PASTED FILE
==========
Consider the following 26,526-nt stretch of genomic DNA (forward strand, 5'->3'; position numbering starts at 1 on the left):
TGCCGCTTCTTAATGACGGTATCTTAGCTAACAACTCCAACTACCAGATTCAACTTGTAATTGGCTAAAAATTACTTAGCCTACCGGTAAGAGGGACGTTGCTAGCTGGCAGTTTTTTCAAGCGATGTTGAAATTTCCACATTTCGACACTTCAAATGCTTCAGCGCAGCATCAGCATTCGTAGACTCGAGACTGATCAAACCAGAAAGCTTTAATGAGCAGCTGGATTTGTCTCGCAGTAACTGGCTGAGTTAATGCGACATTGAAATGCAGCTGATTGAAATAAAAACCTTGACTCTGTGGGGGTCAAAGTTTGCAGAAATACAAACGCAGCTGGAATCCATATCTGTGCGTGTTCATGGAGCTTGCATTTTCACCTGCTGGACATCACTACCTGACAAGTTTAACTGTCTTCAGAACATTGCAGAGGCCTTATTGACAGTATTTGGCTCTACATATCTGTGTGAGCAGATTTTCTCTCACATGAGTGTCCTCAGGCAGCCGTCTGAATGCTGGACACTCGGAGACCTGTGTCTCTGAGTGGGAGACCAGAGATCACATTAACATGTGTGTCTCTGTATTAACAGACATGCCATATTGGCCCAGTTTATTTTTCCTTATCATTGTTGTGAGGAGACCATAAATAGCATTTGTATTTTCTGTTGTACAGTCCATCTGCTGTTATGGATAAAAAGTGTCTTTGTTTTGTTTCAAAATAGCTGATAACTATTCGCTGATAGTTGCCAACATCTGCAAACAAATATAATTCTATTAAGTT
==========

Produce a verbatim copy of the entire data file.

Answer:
Consider the following 26,526-nt stretch of genomic DNA (forward strand, 5'->3'; position numbering starts at 1 on the left):
TGCCGCTTCTTAATGACGGTATCTTAGCTAACAACTCCAACTACCAGATTCAACTTGTAATTGGCTAAAAATTACTTAGCCTACCGGTAAGAGGGACGTTGCTAGCTGGCAGTTTTTTCAAGCGATGTTGAAATTTCCACATTTCGACACTTCAAATGCTTCAGCGCAGCATCAGCATTCGTAGACTCGAGACTGATCAAACCAGAAAGCTTTAATGAGCAGCTGGATTTGTCTCGCAGTAACTGGCTGAGTTAATGCGACATTGAAATGCAGCTGATTGAAATAAAAACCTTGACTCTGTGGGGGTCAAAGTTTGCAGAAATACAAACGCAGCTGGAATCCATATCTGTGCGTGTTCATGGAGCTTGCATTTTCACCTGCTGGACATCACTACCTGACAAGTTTAACTGTCTTCAGAACATTGCAGAGGCCTTATTGACAGTATTTGGCTCTACATATCTGTGTGAGCAGATTTTCTCTCACATGAGTGTCCTCAGGCAGCCGTCTGAATGCTGGACACTCGGAGACCTGTGTCTCTGAGTGGGAGACCAGAGATCACATTAACATGTGTGTCTCTGTATTAACAGACATGCCATATTGGCCCAGTTTATTTTTCCTTATCATTGTTGTGAGGAGACCATAAATAGCATTTGTATTTTCTGTTGTACAGTCCATCTGCTGTTATGGATAAAAAGTGTCTTTGTTTTGTTTCAAAATAGCTGATAACTATTCGCTGATAGTTGCCAACATCTGCAAACAAATATAATTCTATTAAGTT